I Love Fall Weather and Red Wines


I love the Fall weather.  The changing of the leaves in MI is incredibly beautiful.  I love the chill in the air which makes drinking hot chocolate even better.  Braising meat makes more sense.  It’s a wonderful time to start to examine red wines.  During this time of year, I naturally switch to drinking more red wines.  Why?  They work better with braised items, and they have more warming depth to them.  I will still drink my white wine.  However, I gravitate to heavier selections and naturally think of reds.

That was not always the case when I started drinking wine.  I actually thought they were horrible.

Time to Dive in.

Let’s start to examine red wines.  In previous articles, I focused on what to look for in White wines.  My goal was to teach you how I think and approach examining a wine.  While it may be bit in depth, once you do it a few times, it becomes natural.  We looked at each component (such as acidity, sweetness, mouthfeel, etc.) to show you what makes up a wine.  Well red wines have the same components except in different ratios.

White wines have two major components to try to achieve balance:

  • sugar or sweetness levels, and
  • acidity.

While there are other components such as aromas and flavors, the structure and balance of whites is based on the two components.  When we look at red wines, we now add the component of tannin.  I’ve discussed tannin in previous articles.  This now becomes an important part of the ratio along with sweetness and acidity.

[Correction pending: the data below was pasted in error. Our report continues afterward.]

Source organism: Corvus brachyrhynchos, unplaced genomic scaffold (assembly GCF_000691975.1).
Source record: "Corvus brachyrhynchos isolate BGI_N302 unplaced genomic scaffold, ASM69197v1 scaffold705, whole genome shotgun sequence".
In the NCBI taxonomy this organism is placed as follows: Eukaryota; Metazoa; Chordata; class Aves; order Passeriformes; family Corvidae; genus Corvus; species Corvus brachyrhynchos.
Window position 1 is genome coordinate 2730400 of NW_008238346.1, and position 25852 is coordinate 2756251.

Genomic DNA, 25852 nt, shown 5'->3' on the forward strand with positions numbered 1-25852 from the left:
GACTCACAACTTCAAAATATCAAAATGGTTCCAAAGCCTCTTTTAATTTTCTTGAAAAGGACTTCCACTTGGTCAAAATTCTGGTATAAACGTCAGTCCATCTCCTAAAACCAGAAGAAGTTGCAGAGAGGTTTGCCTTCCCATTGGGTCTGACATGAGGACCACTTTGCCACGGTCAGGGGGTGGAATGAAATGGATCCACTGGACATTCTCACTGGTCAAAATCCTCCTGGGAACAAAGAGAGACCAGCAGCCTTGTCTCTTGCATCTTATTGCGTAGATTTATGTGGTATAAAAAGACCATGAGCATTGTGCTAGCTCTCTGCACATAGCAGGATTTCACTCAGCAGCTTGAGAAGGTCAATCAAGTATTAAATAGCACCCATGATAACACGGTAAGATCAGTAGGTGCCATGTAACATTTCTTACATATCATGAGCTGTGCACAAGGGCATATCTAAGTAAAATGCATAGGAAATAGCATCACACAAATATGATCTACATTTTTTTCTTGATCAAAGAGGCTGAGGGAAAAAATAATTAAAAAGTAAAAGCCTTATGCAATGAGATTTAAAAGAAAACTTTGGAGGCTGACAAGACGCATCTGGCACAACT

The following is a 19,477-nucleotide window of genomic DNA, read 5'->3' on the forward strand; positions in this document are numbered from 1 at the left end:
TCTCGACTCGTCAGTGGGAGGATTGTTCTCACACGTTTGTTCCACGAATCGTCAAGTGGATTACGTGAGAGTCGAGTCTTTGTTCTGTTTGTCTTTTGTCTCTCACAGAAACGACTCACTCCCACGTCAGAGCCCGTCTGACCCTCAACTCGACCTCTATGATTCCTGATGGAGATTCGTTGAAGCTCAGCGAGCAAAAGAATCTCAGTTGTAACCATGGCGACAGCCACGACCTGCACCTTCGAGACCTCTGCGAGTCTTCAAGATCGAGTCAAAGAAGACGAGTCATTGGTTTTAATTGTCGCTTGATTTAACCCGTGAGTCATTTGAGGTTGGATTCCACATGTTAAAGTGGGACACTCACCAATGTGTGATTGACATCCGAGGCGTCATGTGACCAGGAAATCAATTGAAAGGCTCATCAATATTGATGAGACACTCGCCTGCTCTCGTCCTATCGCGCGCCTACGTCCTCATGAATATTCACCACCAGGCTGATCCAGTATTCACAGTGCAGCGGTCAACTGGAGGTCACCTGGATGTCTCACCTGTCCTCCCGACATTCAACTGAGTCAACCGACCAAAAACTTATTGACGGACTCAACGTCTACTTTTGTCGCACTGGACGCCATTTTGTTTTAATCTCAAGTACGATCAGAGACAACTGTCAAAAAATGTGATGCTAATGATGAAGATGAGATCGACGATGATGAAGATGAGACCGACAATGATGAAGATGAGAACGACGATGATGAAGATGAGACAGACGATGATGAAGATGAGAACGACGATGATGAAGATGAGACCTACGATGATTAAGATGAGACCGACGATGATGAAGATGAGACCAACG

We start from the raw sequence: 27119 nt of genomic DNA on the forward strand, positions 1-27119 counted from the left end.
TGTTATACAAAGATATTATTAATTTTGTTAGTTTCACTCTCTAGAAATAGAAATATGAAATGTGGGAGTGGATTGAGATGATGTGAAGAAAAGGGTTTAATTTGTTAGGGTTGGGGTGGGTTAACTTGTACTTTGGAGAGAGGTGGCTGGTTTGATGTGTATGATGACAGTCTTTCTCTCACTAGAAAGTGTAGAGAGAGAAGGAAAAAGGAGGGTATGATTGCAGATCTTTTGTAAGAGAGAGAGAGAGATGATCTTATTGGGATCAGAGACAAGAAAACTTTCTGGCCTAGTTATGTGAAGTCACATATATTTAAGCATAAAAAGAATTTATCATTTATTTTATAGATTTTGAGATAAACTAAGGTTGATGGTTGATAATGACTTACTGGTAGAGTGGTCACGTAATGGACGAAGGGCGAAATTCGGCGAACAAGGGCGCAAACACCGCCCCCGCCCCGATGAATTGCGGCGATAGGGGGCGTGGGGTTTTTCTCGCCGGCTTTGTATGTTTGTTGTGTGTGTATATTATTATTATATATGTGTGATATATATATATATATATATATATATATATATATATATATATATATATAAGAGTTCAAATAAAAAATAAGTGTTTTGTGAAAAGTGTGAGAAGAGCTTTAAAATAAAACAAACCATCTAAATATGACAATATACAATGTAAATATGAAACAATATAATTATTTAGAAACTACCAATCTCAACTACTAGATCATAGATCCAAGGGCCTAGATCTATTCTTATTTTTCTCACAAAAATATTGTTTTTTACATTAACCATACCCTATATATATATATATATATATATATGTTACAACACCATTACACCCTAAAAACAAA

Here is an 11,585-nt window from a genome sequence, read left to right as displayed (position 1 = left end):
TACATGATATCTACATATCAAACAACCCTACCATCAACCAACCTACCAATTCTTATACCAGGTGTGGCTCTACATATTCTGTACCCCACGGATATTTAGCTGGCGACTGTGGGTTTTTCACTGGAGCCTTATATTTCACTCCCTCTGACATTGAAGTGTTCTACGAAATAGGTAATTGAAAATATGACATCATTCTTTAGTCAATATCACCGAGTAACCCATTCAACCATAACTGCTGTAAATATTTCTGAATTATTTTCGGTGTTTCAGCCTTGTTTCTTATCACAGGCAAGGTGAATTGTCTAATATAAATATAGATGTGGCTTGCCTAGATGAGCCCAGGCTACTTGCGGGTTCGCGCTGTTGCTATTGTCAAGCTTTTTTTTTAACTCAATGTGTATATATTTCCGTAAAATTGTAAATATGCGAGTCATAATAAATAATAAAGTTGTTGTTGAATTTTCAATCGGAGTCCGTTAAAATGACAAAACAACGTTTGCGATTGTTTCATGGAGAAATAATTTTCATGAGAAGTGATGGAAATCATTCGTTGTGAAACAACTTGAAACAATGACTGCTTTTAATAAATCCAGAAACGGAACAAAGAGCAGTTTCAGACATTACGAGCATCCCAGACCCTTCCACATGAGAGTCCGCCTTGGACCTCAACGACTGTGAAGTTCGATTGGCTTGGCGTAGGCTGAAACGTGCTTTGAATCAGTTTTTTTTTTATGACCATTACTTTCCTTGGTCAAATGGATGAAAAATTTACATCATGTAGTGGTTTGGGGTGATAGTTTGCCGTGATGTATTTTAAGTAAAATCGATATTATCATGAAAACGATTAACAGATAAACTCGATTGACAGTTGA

When I first started to drink reds, I thought they were too bitter, and they were not sweet (aka dry).  My first one was a Cabernet Sauvignon, just after I had consumed a wine cooler (Yes, I’m That Old).  Well after drinking a Bartles and James, of course any red wine would be horrible!  I did not try one for another 6 months until I had a great class with Master Sommelier Jaques Marie in Ontario.  He exposed me to red wines and made me start to think about them in a different light.  The first thing he said when I tried one in class (and made a pucker face too) was this:

  • The reason people do not like reds is due to the tannin levels being much stronger in red wines as compared to whites.

Tannin has the tendency to be bitter if you are not used to it.  I equate it to tea bags.  If you steep your tea bag for 3 minutes, you will extract a certain amount of tannin.  If you leave your tea bag in for a longer brew, you will extract more tannins so it will be stronger. 

Side note – BTW, I’m getting on my soapbox here, but I can never understand how people can leave their tea bag in the water for 10-15 minutes while sipping on their tea.  EWWWWW!!!

Why Try one Then?

Ok, I’m back.  Here’s the question then.  If someone does not like tannin, why should they try a red wine then to begin with?  It’s a great question.  First of all, not all red wines have considerable amounts of tannin.  Remember that tannin comes from two sources:

  1. the grape skins, seeds, and stems that are exposed during fermentation for tannin extraction, or
  2. wood exposure to the wine in some way (as in through barrels, adding pieces of wood in during fermentation, for example).